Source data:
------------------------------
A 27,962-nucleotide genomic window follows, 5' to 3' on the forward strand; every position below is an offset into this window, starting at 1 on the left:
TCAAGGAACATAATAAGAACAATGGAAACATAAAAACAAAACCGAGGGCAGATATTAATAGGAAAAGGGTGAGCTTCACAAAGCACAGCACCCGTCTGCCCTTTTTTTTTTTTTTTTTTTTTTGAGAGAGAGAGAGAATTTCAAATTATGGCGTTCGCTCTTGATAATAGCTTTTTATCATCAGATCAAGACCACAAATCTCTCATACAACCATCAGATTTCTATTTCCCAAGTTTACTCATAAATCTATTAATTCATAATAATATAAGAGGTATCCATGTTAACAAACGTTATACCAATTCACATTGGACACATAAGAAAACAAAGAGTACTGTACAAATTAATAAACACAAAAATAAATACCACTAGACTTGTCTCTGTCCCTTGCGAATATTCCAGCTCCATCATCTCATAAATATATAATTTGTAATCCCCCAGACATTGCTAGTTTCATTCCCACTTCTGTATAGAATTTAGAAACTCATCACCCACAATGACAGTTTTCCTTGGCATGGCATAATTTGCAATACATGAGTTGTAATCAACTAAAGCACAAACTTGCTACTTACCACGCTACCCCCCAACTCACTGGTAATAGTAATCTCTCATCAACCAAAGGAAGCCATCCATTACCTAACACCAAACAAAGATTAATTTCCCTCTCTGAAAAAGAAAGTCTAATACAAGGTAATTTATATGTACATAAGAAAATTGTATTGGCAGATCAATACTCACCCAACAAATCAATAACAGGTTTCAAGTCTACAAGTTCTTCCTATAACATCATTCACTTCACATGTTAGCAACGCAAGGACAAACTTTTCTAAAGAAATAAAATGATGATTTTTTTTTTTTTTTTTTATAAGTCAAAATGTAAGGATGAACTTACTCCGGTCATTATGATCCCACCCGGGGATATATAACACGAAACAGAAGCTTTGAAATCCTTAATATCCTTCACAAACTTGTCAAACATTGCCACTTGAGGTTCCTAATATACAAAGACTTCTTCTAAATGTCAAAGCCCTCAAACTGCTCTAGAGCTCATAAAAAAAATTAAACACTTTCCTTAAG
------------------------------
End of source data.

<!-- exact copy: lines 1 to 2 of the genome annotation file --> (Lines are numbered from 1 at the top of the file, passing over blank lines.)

A 27,962-nucleotide genomic window follows, 5' to 3' on the forward strand; every position below is an offset into this window, starting at 1 on the left:
TCAAGGAACATAATAAGAACAATGGAAACATAAAAACAAAACCGAGGGCAGATATTAATAGGAAAAGGGTGAGCTTCACAAAGCACAGCACCCGTCTGCCCTTTTTTTTTTTTTTTTTTTTTTGAGAGAGAGAGAGAATTTCAAATTATGGCGTTCGCTCTTGATAATAGCTTTTTATCATCAGATCAAGACCACAAATCTCTCATACAACCATCAGATTTCTATTTCCCAAGTTTACTCATAAATCTATTAATTCATAATAATATAAGAGGTATCCATGTTAACAAACGTTATACCAATTCACATTGGACACATAAGAAAACAAAGAGTACTGTACAAATTAATAAACACAAAAATAAATACCACTAGACTTGTCTCTGTCCCTTGCGAATATTCCAGCTCCATCATCTCATAAATATATAATTTGTAATCCCCCAGACATTGCTAGTTTCATTCCCACTTCTGTATAGAATTTAGAAACTCATCACCCACAATGACAGTTTTCCTTGGCATGGCATAATTTGCAATACATGAGTTGTAATCAACTAAAGCACAAACTTGCTACTTACCACGCTACCCCCCAACTCACTGGTAATAGTAATCTCTCATCAACCAAAGGAAGCCATCCATTACCTAACACCAAACAAAGATTAATTTCCCTCTCTGAAAAAGAAAGTCTAATACAAGGTAATTTATATGTACATAAGAAAATTGTATTGGCAGATCAATACTCACCCAACAAATCAATAACAGGTTTCAAGTCTACAAGTTCTTCCTATAACATCATTCACTTCACATGTTAGCAACGCAAGGACAAACTTTTCTAAAGAAATAAAATGATGATTTTTTTTTTTTTTTTTTATAAGTCAAAATGTAAGGATGAACTTACTCCGGTCATTATGATCCCACCCGGGGATATATAACACGAAACAGAAGCTTTGAAATCCTTAATATCCTTCACAAACTTGTCAAACATTGCCACTTGAGGTTCCTAATATACAAAGACTTCTTCTAAATGTCAAAGCCCTCAAACTGCTCTAGAGCTCATAAAAAAAATTAAACACTTTCCTTAAG